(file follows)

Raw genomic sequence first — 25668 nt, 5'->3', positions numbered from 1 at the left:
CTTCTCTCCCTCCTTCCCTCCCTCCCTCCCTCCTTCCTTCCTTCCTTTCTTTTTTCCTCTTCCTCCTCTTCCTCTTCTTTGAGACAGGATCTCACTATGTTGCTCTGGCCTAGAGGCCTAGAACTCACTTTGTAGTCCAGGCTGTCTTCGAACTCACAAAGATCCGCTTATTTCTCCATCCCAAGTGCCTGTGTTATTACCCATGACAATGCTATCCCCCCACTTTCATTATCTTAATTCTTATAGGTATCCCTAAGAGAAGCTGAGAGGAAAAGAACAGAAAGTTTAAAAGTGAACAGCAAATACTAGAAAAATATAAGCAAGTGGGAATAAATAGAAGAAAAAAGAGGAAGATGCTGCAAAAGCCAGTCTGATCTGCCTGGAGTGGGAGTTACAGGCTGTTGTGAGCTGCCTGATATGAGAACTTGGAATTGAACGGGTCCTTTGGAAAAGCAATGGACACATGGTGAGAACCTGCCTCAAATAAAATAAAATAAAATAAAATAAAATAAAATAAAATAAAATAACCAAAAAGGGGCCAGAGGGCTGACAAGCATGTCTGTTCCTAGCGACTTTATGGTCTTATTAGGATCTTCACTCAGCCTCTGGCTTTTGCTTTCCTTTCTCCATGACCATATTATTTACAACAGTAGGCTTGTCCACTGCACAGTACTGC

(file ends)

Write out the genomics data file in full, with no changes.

Raw genomic sequence first — 25668 nt, 5'->3', positions numbered from 1 at the left:
CTTCTCTCCCTCCTTCCCTCCCTCCCTCCCTCCTTCCTTCCTTCCTTTCTTTTTTCCTCTTCCTCCTCTTCCTCTTCTTTGAGACAGGATCTCACTATGTTGCTCTGGCCTAGAGGCCTAGAACTCACTTTGTAGTCCAGGCTGTCTTCGAACTCACAAAGATCCGCTTATTTCTCCATCCCAAGTGCCTGTGTTATTACCCATGACAATGCTATCCCCCCACTTTCATTATCTTAATTCTTATAGGTATCCCTAAGAGAAGCTGAGAGGAAAAGAACAGAAAGTTTAAAAGTGAACAGCAAATACTAGAAAAATATAAGCAAGTGGGAATAAATAGAAGAAAAAAGAGGAAGATGCTGCAAAAGCCAGTCTGATCTGCCTGGAGTGGGAGTTACAGGCTGTTGTGAGCTGCCTGATATGAGAACTTGGAATTGAACGGGTCCTTTGGAAAAGCAATGGACACATGGTGAGAACCTGCCTCAAATAAAATAAAATAAAATAAAATAAAATAAAATAAAATAAAATAACCAAAAAGGGGCCAGAGGGCTGACAAGCATGTCTGTTCCTAGCGACTTTATGGTCTTATTAGGATCTTCACTCAGCCTCTGGCTTTTGCTTTCCTTTCTCCATGACCATATTATTTACAACAGTAGGCTTGTCCACTGCACAGTACTGC